But these feelings were different then feeling depressed. I went back to my counselor and told her, and they put me back on the Effexor. I really felt that I was having withdrawal from Effexor but they didn’t agree. I now see that the withdrawal was real. I am again (with the help of my internist) attempting to get off of it. I have told friends what is going on and have set up a support group for myself. I am going to do it real slow. I am now taking 150 mg one day and 75 mg the next. I have only had mild electric shock feeling. When I have no side effects I will lower it again.

I just don’t believe that this drug Effexor is on the market and being allowed to be used for long term use. I think even though it helped me if I had known of the trouble getting off, I may not have used it.
I know from now on I will check more into a drug before I begin taking it.

Shirley Wallstrom

12/15/2000

This is Survivor Story number 2.
Total number of stories in current database is 96

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Staccato Vision, Whiting Out and Brain Shivers on Effexor

“Please, unless you are chronically depressed or have something really, really severe, stay away from this class of drugs.”

 

Dear Friends and Acquaintances,

I realize that this is what most would consider a long letter. However, it is only a brief summation of my own personal experience. Please, especially those of you who are parents or grandparents, teachers or counselors, just take the two minutes it takes to read it, then just put it in the back of your mind. Or pass it on.

Anti-depressants are quite often being cavalierly dispensed to the population in general. Also, they are prescribed to help kids who’ve been on Ritalin for years get through the difficult process of the cessation of that drug. And now the manufacturers of these drugs are planning to produce it in smaller doses for their next target population: pre and elementary school aged children! These drugs have a very high percentage rate of undesirable and sometimes dangerous side effects.
As many of you know, several years ago I broke my wrist, which caused me to develop a rare condition known as Reflex Sympathetic Dystrophy. One of the medications I was given to try to control the pain was Effexor. Effexor is a serotonin reuptake inhibitor, or an SSRI. These drugs are commonly known as anti-depressants. Prozac is probably the most commonly known drug in this class. I was on this drug for less than 6 months when, for reasons of my own, I decided I wanted to get off. That’s when my nightmare began.

One cannot just stop taking these drugs. There is a tapering off process which must be followed. This is because there are very often serious and debilitating withdrawal symptoms. However, I was not told of these symptoms, and I now know that the doctor did not know about them, either. He told me only that nightmares were a common occurrence during this process, and that I might also experience “mild, flu-like” symptoms and “slight confusion.” During this initial, original prescribed tapering off process, which was supposed to take about 2 weeks, I experienced vivid and terrifying nightmares. I could not shake these off for hours after I had wakened. Since I was extremely tired, I napped a lot. Each time I napped, there would be a nightmare, and the process would repeat itself several times daily. I really was unprepared for their intensity and lasting after-images.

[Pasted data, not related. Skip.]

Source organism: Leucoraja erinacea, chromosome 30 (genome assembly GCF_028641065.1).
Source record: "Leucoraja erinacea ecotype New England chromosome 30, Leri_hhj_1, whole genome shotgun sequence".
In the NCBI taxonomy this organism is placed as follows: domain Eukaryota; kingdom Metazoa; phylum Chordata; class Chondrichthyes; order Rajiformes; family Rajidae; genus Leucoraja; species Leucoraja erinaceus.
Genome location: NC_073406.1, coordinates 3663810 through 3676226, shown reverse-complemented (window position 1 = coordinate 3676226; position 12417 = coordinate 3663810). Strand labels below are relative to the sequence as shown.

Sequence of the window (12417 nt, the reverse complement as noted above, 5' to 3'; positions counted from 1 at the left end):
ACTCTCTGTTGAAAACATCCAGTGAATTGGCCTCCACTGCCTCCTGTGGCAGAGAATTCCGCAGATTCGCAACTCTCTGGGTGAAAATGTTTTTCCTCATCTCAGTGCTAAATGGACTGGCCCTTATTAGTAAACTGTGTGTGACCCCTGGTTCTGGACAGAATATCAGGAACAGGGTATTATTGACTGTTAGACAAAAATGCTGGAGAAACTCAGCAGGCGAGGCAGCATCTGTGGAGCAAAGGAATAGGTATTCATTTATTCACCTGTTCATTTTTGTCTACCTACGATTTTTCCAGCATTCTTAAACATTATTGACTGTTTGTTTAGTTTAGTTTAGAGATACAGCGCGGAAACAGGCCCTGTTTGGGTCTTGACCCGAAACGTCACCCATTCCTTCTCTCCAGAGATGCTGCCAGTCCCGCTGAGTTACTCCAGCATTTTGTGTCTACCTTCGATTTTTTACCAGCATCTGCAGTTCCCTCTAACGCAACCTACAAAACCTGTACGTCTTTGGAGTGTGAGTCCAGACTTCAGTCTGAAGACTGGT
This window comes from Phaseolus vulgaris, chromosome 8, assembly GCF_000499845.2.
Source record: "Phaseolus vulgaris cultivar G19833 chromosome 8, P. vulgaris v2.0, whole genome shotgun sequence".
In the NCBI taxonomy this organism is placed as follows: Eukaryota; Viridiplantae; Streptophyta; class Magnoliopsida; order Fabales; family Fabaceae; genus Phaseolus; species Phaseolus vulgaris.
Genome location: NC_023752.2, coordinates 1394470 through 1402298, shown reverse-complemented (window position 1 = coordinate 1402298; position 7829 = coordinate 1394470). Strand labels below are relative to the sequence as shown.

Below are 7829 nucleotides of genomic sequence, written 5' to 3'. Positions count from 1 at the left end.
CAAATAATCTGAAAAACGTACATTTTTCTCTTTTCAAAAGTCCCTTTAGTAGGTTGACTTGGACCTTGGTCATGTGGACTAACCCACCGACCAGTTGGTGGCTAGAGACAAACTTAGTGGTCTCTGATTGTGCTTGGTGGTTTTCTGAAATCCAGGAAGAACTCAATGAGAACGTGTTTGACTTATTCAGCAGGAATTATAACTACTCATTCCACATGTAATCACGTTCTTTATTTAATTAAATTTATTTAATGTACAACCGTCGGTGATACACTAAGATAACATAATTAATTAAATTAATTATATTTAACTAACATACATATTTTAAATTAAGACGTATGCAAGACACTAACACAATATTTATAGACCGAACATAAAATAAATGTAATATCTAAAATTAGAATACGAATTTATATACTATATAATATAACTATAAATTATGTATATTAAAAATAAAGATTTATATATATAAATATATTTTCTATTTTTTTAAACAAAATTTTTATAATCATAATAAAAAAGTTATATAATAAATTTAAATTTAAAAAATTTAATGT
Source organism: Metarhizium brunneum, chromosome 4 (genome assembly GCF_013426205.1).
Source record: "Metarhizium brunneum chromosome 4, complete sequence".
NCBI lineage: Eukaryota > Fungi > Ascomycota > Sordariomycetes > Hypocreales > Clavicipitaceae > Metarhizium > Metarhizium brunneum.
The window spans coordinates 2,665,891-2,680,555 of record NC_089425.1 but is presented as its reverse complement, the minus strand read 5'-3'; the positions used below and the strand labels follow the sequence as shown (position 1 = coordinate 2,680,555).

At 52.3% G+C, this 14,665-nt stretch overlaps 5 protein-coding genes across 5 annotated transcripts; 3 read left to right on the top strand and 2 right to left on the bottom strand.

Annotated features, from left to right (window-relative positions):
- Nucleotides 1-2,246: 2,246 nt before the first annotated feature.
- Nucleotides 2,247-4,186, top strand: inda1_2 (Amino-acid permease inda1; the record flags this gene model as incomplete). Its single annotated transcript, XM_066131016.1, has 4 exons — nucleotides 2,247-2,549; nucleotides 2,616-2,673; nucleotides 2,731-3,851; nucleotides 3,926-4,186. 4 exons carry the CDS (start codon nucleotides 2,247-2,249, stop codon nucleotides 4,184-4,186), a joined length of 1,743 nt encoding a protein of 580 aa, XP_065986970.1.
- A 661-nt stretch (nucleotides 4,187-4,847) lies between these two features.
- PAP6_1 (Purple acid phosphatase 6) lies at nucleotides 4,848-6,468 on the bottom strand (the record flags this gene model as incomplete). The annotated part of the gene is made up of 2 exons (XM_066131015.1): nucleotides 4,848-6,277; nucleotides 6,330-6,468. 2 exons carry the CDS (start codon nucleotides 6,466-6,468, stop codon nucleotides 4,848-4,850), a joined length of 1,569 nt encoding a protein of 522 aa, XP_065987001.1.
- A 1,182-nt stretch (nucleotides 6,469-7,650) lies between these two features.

Then came the day I was to stop taking it. To make a long story short, these were some of my symptoms: A weird visual thing would happen for about a second, about 4 times a minute. I can only compare it to what it feels like to try to track the arrow of the mouse across the page. But I knew it was not my eyes that were doing this, I could feel it was my brain. (October, 2000: I’ve just found out that the term for this is “staccato vision”). I also experienced what people who have this call a sensation “like electric shocks” or “jolts” to my whole body which also occurred for a split second every 15 seconds or so. When these occurred at night, in the dark, they were accompanied by a flash of white light. It’s as if I were “whiting out” (instead of “blacking out”) for just a split second every 15 seconds or so. These incidents began to increase in intensity and began to be accompanied by panic and/or paranoia flashes. Eventually, just moving caused such dizziness and disorientation that I had to hold onto whatever was around me to walk.
Sometimes it felt as if there were a magnet to one side of me, pulling me that way. The “slight confusion” I experienced is something I can only imagine is what beginning Alzheimer’s patients must feel like during the initial stages of their eventually terminal mental decline during the time when they are still aware that something is really going wrong. Sometimes it felt as if my brain was shuddering in my skull a sensation that has come to be called “Brain Shivers” or “Brain Flips” by many. Numerous other things were happening as well, but I don’t want to get too long-winded here. I just want to give you all some idea of some of the kinds of things that were happening.